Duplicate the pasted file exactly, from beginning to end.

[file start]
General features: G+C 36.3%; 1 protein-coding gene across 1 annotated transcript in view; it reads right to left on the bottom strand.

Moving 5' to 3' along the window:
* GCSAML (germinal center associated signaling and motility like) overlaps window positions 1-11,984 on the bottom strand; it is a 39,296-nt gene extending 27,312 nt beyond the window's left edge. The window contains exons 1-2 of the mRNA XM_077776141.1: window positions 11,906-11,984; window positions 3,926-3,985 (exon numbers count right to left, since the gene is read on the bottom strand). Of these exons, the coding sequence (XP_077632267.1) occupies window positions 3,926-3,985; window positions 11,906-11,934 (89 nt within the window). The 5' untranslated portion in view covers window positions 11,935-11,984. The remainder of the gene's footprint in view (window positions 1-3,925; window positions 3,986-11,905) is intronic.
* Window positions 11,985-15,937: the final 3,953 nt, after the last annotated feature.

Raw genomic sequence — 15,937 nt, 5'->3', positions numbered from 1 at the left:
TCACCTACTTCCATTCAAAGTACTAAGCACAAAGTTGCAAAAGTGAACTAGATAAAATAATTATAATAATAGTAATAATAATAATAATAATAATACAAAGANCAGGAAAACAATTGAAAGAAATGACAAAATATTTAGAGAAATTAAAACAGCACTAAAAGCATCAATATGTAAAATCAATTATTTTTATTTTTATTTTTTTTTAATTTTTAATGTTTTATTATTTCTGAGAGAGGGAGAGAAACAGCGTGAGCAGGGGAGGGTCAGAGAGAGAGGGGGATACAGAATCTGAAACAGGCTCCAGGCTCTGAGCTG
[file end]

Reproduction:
General features: G+C 36.3%; 1 protein-coding gene across 1 annotated transcript in view; it reads right to left on the bottom strand.

Moving 5' to 3' along the window:
* GCSAML (germinal center associated signaling and motility like) overlaps window positions 1-11,984 on the bottom strand; it is a 39,296-nt gene extending 27,312 nt beyond the window's left edge. The window contains exons 1-2 of the mRNA XM_077776141.1: window positions 11,906-11,984; window positions 3,926-3,985 (exon numbers count right to left, since the gene is read on the bottom strand). Of these exons, the coding sequence (XP_077632267.1) occupies window positions 3,926-3,985; window positions 11,906-11,934 (89 nt within the window). The 5' untranslated portion in view covers window positions 11,935-11,984. The remainder of the gene's footprint in view (window positions 1-3,925; window positions 3,986-11,905) is intronic.
* Window positions 11,985-15,937: the final 3,953 nt, after the last annotated feature.

Raw genomic sequence — 15,937 nt, 5'->3', positions numbered from 1 at the left:
TCACCTACTTCCATTCAAAGTACTAAGCACAAAGTTGCAAAAGTGAACTAGATAAAATAATTATAATAATAGTAATAATAATAATAATAATAATACAAAGANCAGGAAAACAATTGAAAGAAATGACAAAATATTTAGAGAAATTAAAACAGCACTAAAAGCATCAATATGTAAAATCAATTATTTTTATTTTTATTTTTTTTTAATTTTTAATGTTTTATTATTTCTGAGAGAGGGAGAGAAACAGCGTGAGCAGGGGAGGGTCAGAGAGAGAGGGGGATACAGAATCTGAAACAGGCTCCAGGCTCTGAGCTG